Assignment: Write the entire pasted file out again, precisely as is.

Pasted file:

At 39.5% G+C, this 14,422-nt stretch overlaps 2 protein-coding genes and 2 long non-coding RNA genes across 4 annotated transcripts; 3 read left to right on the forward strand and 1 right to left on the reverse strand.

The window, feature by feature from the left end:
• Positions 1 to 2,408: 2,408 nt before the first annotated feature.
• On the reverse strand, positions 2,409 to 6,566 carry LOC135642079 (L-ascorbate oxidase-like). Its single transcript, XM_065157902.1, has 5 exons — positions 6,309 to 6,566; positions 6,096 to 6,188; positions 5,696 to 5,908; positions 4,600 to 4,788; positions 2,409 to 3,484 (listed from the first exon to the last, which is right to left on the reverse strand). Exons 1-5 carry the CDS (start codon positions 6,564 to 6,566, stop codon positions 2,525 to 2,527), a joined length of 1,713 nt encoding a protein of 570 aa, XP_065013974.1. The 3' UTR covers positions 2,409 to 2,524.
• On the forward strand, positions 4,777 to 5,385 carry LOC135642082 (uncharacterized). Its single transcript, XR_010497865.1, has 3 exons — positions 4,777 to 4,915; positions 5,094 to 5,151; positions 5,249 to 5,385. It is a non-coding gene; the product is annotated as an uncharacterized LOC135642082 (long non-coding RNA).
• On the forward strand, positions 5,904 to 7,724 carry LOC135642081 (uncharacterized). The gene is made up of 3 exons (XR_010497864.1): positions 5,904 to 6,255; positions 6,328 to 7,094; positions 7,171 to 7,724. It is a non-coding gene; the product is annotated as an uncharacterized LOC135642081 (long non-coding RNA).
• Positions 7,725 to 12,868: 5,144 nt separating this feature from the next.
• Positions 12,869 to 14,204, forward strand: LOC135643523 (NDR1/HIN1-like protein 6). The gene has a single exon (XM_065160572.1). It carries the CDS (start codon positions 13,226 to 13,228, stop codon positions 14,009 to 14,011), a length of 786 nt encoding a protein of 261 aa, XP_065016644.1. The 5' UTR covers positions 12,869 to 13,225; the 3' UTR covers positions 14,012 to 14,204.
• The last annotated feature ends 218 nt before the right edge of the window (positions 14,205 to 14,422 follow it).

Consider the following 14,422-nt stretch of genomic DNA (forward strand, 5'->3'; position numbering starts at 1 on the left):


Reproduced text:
At 39.5% G+C, this 14,422-nt stretch overlaps 2 protein-coding genes and 2 long non-coding RNA genes across 4 annotated transcripts; 3 read left to right on the forward strand and 1 right to left on the reverse strand.

The window, feature by feature from the left end:
• Positions 1 to 2,408: 2,408 nt before the first annotated feature.
• On the reverse strand, positions 2,409 to 6,566 carry LOC135642079 (L-ascorbate oxidase-like). Its single transcript, XM_065157902.1, has 5 exons — positions 6,309 to 6,566; positions 6,096 to 6,188; positions 5,696 to 5,908; positions 4,600 to 4,788; positions 2,409 to 3,484 (listed from the first exon to the last, which is right to left on the reverse strand). Exons 1-5 carry the CDS (start codon positions 6,564 to 6,566, stop codon positions 2,525 to 2,527), a joined length of 1,713 nt encoding a protein of 570 aa, XP_065013974.1. The 3' UTR covers positions 2,409 to 2,524.
• On the forward strand, positions 4,777 to 5,385 carry LOC135642082 (uncharacterized). Its single transcript, XR_010497865.1, has 3 exons — positions 4,777 to 4,915; positions 5,094 to 5,151; positions 5,249 to 5,385. It is a non-coding gene; the product is annotated as an uncharacterized LOC135642082 (long non-coding RNA).
• On the forward strand, positions 5,904 to 7,724 carry LOC135642081 (uncharacterized). The gene is made up of 3 exons (XR_010497864.1): positions 5,904 to 6,255; positions 6,328 to 7,094; positions 7,171 to 7,724. It is a non-coding gene; the product is annotated as an uncharacterized LOC135642081 (long non-coding RNA).
• Positions 7,725 to 12,868: 5,144 nt separating this feature from the next.
• Positions 12,869 to 14,204, forward strand: LOC135643523 (NDR1/HIN1-like protein 6). The gene has a single exon (XM_065160572.1). It carries the CDS (start codon positions 13,226 to 13,228, stop codon positions 14,009 to 14,011), a length of 786 nt encoding a protein of 261 aa, XP_065016644.1. The 5' UTR covers positions 12,869 to 13,225; the 3' UTR covers positions 14,012 to 14,204.
• The last annotated feature ends 218 nt before the right edge of the window (positions 14,205 to 14,422 follow it).

Consider the following 14,422-nt stretch of genomic DNA (forward strand, 5'->3'; position numbering starts at 1 on the left):